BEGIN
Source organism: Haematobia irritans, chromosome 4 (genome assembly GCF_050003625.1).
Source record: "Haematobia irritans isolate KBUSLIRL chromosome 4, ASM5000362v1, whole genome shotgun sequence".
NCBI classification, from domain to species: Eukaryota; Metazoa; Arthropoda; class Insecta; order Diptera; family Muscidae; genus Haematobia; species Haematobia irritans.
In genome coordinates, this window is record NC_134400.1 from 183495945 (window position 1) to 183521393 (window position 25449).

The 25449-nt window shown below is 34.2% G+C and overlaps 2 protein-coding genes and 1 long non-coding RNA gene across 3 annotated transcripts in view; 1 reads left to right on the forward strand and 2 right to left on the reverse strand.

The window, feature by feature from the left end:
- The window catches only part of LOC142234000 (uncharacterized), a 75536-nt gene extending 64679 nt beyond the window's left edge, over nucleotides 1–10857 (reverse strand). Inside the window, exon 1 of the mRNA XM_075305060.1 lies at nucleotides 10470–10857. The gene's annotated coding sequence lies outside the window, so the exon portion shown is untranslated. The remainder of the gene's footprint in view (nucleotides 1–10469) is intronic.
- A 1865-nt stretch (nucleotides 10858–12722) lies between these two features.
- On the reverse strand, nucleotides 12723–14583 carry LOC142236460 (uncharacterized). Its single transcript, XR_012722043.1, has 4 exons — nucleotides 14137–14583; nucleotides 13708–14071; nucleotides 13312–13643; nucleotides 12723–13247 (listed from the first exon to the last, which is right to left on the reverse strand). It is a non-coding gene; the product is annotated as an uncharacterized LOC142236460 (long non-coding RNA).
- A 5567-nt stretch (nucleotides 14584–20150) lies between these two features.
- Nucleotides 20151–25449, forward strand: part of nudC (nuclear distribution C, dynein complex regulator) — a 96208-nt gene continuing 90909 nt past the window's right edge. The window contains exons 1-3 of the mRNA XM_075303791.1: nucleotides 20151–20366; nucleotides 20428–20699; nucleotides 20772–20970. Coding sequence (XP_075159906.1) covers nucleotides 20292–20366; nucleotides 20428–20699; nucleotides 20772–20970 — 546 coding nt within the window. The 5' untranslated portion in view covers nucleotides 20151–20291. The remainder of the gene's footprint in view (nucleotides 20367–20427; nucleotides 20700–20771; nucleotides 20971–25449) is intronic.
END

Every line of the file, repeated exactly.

Source organism: Haematobia irritans, chromosome 4 (genome assembly GCF_050003625.1).
Source record: "Haematobia irritans isolate KBUSLIRL chromosome 4, ASM5000362v1, whole genome shotgun sequence".
NCBI classification, from domain to species: Eukaryota; Metazoa; Arthropoda; class Insecta; order Diptera; family Muscidae; genus Haematobia; species Haematobia irritans.
In genome coordinates, this window is record NC_134400.1 from 183495945 (window position 1) to 183521393 (window position 25449).

The 25449-nt window shown below is 34.2% G+C and overlaps 2 protein-coding genes and 1 long non-coding RNA gene across 3 annotated transcripts in view; 1 reads left to right on the forward strand and 2 right to left on the reverse strand.

The window, feature by feature from the left end:
- The window catches only part of LOC142234000 (uncharacterized), a 75536-nt gene extending 64679 nt beyond the window's left edge, over nucleotides 1–10857 (reverse strand). Inside the window, exon 1 of the mRNA XM_075305060.1 lies at nucleotides 10470–10857. The gene's annotated coding sequence lies outside the window, so the exon portion shown is untranslated. The remainder of the gene's footprint in view (nucleotides 1–10469) is intronic.
- A 1865-nt stretch (nucleotides 10858–12722) lies between these two features.
- On the reverse strand, nucleotides 12723–14583 carry LOC142236460 (uncharacterized). Its single transcript, XR_012722043.1, has 4 exons — nucleotides 14137–14583; nucleotides 13708–14071; nucleotides 13312–13643; nucleotides 12723–13247 (listed from the first exon to the last, which is right to left on the reverse strand). It is a non-coding gene; the product is annotated as an uncharacterized LOC142236460 (long non-coding RNA).
- A 5567-nt stretch (nucleotides 14584–20150) lies between these two features.
- Nucleotides 20151–25449, forward strand: part of nudC (nuclear distribution C, dynein complex regulator) — a 96208-nt gene continuing 90909 nt past the window's right edge. The window contains exons 1-3 of the mRNA XM_075303791.1: nucleotides 20151–20366; nucleotides 20428–20699; nucleotides 20772–20970. Coding sequence (XP_075159906.1) covers nucleotides 20292–20366; nucleotides 20428–20699; nucleotides 20772–20970 — 546 coding nt within the window. The 5' untranslated portion in view covers nucleotides 20151–20291. The remainder of the gene's footprint in view (nucleotides 20367–20427; nucleotides 20700–20771; nucleotides 20971–25449) is intronic.